There might be several scenarios where you might want to check if a particular value lies within a range. Examples:
Like a file version should be between 220.127.116.11 and 18.104.22.168
Antivirus version between 7.1 and 7.4
CPU processing power between 1GHz and 3 GHz
Scenarios like these are pretty common and the DCM Solution can help you do that. Let us see how we can create a manifest with the DCM Solution to check for ranges of values.
When we talk about ranges, there are three types of ranges:
Integer range (like raw CPU processing power)
Decimal range (like antivirus version)
String range (like file version)
The Query Expression in a DCM rule is an XPath expression. Since XPath can handle integer ranges and decimal ranges, DCM Rules also can handle these types of ranges. However string ranges are not supported by XPath for comparison. For example $. > ‘22.214.171.124’. Hence the only way to do such comparisons in DCM is to convert the string to a number and then do the comparison.
Check for the value of a setting to be between 17 and 24. You can do this in DCM why creating a rule expression like: $. > 17 and $. < 24.
Check for the value of a setting to be between 9.1 and 9.4. You can do this in DCM by creating a rule expression like: $. > 9.1 and $. < 9.4.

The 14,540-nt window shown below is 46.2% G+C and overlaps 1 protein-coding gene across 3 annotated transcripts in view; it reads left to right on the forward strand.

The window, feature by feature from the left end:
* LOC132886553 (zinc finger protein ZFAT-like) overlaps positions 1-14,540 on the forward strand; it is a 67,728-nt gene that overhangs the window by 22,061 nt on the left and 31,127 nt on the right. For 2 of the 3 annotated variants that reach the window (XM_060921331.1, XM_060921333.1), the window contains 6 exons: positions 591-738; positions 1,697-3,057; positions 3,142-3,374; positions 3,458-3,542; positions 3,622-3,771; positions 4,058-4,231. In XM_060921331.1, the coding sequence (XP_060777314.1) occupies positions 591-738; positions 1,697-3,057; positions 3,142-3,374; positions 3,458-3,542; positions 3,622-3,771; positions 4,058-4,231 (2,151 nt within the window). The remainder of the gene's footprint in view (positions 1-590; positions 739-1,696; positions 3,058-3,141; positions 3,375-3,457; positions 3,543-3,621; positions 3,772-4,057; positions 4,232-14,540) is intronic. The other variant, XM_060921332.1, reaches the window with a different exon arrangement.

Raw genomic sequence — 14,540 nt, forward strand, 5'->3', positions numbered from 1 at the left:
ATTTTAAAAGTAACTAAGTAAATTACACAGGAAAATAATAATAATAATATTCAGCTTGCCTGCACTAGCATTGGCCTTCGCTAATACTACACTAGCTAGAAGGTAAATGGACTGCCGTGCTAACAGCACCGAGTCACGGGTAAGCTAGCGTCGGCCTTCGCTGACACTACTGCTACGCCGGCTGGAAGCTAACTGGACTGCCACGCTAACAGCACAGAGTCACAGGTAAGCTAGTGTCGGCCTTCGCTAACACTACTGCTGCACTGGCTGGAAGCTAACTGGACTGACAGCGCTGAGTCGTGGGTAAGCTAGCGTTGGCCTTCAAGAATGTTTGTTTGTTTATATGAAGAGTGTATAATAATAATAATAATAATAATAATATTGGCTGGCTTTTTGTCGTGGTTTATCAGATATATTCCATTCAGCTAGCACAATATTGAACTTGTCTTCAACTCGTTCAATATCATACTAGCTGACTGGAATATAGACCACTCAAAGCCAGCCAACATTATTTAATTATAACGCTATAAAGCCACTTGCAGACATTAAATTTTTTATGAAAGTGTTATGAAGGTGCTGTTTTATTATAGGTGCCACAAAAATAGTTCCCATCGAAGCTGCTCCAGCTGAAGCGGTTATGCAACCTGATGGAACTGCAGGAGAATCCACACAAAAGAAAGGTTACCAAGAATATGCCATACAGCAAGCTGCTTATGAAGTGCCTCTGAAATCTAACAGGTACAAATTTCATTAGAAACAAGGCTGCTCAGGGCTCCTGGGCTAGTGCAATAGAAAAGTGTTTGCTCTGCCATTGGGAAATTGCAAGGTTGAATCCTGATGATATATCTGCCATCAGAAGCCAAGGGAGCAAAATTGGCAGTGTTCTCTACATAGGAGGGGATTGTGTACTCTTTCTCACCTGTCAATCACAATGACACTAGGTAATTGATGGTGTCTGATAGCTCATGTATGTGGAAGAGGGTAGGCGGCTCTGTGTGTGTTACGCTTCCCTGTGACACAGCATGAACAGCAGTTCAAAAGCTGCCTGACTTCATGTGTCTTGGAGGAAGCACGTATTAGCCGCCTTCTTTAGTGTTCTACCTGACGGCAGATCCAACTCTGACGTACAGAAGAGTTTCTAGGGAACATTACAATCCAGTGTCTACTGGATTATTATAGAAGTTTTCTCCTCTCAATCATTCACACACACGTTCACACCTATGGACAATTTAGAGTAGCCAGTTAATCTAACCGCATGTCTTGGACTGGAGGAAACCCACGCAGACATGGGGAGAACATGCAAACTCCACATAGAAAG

Check for the value of a setting between 1.0.29 and 1.0.34. These are string values. DCM Solution cannot do a direct comparison for strings like these. So what we would need to do is convert these strings to numbers by removing the decimal points in between them and then do the comparison. Here is how you would do it…
Step 1: Convert the actual value to a number using replace($., ‘\.’, ”). This essentially removes the dot in the value.
Step 2: Write the query as replace($., ‘\.’, ”) > 1029 and replace($., ‘\.’, ”) < 1034
If you note all the three examples discussed here can be done using the DCM Solution Query Builder. However, the DCM query builder does not allow you to create these query expressions using the dropdowns / textboxes because these are supposed to be advanced query expressions. For the purpose of creating advanced query expressions, the DCM query builder screen provides a section called Advanced Query Expression. Click the Build XPath Expression checkbox in this section and start typing in your XPath query in the text area provided. This way you can create complex XPath expressions. The DCM Solution does not attempt to validate / parse the complex XPath expressions which you enter in the advanced text area.
I have included a sample xml manifest to do range comparisons (for all types of ranges). You will also need to create the sample registry entries to get the manifests working. Or else, DCM will ignore the rules.